Although Apple recently surpassed Microsoft in market value and consumer mindshare, the Cupertino giant still lags being its rivals in one key arena: gaming. Due to a variety of factors–chief among them Apple’s own reticence to embrace gaming as a priority–PCs have become the de facto system of choice for computer gamers, so much so that “PC gamer” is a part of the cultural lexicon.
So how did Apple get left behind? Why is Mac gaming potential so underutilized? What can Apple do to get back in the game?
Just when my unnatural infatuation with all things Harry Potter started to die down, Feral Interactive had to go and release an even more interactive way of experiencing life through the eyes of The Boy Who Lived. This kid-focused action game transports players right to the heart of the story about a young orphaned boy who learns he’s actually a wizard. One of the first big titles to hit the Mac App Store, Feral Interactive delivers a terrific port of a fun game.
Players lead Lego-ized Harry (along with his friends, pets, and enemies) through his first four years at Hogwarts School of Witchcraft and Wizardry. The game is broken up into levels that resemble memorable chapters from the book series, and at the end of each year, of course, is Harry’s life or death facedown with Lord Voldemort. At first, you must complete each level in Story Mode, which requires you to follow a ghost who leads you through the school grounds to different levels. After, you can go back through the level in Free Play Mode, which permits you to unlock new areas and find hidden rewards.
Leading a kingdom of peasants, heroes, and wizards is no simple feat, and yet defending your territory, inventing health potions, and invading evil villains is all in a day’s work for the King of Ardania. At last, the long awaited sequel to 2000’s Majesty: The Fantasy Kingdom Sim has made its way to the Mac courtest of Virtual Programming. Majesty 2 brings 3D graphics, additional characters, and many hours of battle to the popular real-time strategy game. A few problems with screen navigation aside, Majesty 2 makes for a fun, brain-bending test of planning and defending a fantasy kingdom.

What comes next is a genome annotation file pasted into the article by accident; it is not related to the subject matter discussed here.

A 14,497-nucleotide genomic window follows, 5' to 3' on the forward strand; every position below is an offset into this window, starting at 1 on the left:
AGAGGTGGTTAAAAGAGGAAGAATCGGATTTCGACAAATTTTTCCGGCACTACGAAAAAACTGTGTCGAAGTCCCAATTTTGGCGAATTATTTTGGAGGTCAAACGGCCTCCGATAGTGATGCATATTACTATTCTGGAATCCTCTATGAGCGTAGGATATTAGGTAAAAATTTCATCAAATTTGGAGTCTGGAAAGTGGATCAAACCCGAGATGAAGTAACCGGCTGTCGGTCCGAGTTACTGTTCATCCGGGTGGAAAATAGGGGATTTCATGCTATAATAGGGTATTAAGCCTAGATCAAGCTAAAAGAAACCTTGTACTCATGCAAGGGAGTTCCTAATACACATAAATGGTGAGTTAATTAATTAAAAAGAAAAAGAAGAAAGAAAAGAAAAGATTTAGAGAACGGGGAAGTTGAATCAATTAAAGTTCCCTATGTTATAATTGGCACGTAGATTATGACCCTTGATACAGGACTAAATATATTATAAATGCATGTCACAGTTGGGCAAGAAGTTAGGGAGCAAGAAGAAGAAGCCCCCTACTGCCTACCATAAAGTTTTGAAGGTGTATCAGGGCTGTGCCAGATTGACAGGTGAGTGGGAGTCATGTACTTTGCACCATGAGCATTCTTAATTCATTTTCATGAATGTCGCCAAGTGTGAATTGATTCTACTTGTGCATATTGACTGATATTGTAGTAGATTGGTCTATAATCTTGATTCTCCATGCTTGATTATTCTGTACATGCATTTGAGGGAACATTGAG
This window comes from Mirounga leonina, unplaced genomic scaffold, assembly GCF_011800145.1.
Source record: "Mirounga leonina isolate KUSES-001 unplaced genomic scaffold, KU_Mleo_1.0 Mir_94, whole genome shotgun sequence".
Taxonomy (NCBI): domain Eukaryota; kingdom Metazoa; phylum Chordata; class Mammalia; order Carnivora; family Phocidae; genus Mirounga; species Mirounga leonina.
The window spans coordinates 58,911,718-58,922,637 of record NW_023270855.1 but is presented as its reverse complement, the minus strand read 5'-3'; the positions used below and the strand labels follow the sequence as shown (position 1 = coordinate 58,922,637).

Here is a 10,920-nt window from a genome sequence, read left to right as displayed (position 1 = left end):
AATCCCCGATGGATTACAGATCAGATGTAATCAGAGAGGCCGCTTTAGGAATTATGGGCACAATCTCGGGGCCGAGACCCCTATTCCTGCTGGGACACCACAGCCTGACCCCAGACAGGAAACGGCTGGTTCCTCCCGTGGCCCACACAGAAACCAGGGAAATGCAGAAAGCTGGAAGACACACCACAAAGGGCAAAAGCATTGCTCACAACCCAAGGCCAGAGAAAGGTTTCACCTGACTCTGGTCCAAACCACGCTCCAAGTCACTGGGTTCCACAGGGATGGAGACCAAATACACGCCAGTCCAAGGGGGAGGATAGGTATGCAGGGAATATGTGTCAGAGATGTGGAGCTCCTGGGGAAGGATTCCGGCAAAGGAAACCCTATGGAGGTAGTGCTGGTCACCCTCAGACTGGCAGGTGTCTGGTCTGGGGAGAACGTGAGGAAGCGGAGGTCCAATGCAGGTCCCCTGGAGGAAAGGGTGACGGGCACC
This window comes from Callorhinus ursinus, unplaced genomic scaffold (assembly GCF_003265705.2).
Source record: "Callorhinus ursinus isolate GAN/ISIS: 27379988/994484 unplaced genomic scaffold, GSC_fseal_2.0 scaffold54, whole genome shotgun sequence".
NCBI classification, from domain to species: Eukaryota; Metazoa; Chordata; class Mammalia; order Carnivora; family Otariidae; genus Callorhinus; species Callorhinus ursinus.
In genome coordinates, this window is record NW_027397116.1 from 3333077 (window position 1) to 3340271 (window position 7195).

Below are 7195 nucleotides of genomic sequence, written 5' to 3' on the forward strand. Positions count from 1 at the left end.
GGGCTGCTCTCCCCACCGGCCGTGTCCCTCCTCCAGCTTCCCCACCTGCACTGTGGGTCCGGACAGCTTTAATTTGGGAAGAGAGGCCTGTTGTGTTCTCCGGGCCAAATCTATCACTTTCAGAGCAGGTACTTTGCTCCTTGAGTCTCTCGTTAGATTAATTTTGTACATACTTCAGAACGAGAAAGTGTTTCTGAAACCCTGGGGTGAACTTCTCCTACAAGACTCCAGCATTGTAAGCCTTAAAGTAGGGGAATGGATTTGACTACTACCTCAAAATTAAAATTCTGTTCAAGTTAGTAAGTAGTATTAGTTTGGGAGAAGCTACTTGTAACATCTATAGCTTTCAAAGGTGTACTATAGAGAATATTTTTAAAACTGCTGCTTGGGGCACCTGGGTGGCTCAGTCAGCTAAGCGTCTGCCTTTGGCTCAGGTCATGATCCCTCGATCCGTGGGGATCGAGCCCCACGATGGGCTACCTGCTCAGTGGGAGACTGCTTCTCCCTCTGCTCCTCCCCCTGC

On Saturday, the English language version of Asia’s largest massively-multiplayer online role-playing game launched on the App Store. Empire Online, developed by Lakoo, is an anime-inspired adventure title that tasks players with building their own handheld kingdom. Free-to-play and swimming in nostalgia for classic RPGs, Empire Online looks ready to conquer the North American market.
For many, the golden age of role-playing games was the early 90's. Games like Chrono Trigger, The Secret of Mana, and Final Fantasy 3 gave the era a distinctive artistic and gameplay flavor that has influenced developers ever since. With the iPhone and iPod Touch, these distinctive icons of gaming lore have experienced a welcomed revival. Now, developers like Lakoo are proving that iOS gamers don't have to just be satisfied with ports of famous titles—Lakoo is producing some pretty compelling new, original titles to breathe new life into the platform.
That sound you heard Tuesday was the sound of Verizon customers all over the United States cheering the news that, come February, they can have Apple’s iPhone. This might not seem like it has any implications for gamers—other than those who are on Verizon and are looking to get in on iPhone gaming—but the partnership between Apple and the largest U.S. cell carrier will have a discernible effect on the future of the games industry: It’ll make mobile gaming bigger.
Verizon currently has 93 million subscribers on its nationwide service. Expect that number to grow as customers from competing services migrate over. If just ten percent of those subscribers buy an iPhone, that would add over 9.3 million potential customers to Apple’s App Store. Add that to the reported 73.5 million iPhones that have been sold by the end of the 2010 fiscal year and you have an installed base of more than 80 million, which bests even the Nintendo Wii. (This isn't even including the number of App Store-compatible iPod touches that have been sold either.)
Capcom, a leading developer of mobile and console games, recently unveiled its New Year’s iOS game lineup. In the next couple of months, the developer plans to release Devil May Cry 4, Resident Evil VS, and Zombie Cafe for the iOS platform. Additionally, the developer has released new updates to its Dead Rising and Capcom Arcade titles.
One of the more addictive games available for the iOS, Flight Control HD is now available for the Mac by way of the Mac App Store and Valve's Steam service. While Flight Control HD has been garnering buzz for a while now, it’s relatively new to the Mac platform—first coming to the Mac via Steam's digital download service weeks ago. Since the game has already achieved acclaim, I looked forward to playing it on the new platform. Although its graphics and unique interface look great on a larger screen, ultimately, the game doesn’t soar without touch screen controls.
In Flight Control, players direct air traffic in a busy airport, trying to land a variety of planes and helicopters safely. You land the aircraft by drawing a path from the plane to its color-coordinated runway. When the incoming traffic becomes denser, it can be hard to manage upwards of twenty crafts without crashing any of them (which results in game over). Levels range in difficulty and higher levels throw more planes your way, much faster. There are also various obstacles such as changing winds to avoid. Having a finely tuned sense of multitasking is the key to success in Flight Control HD.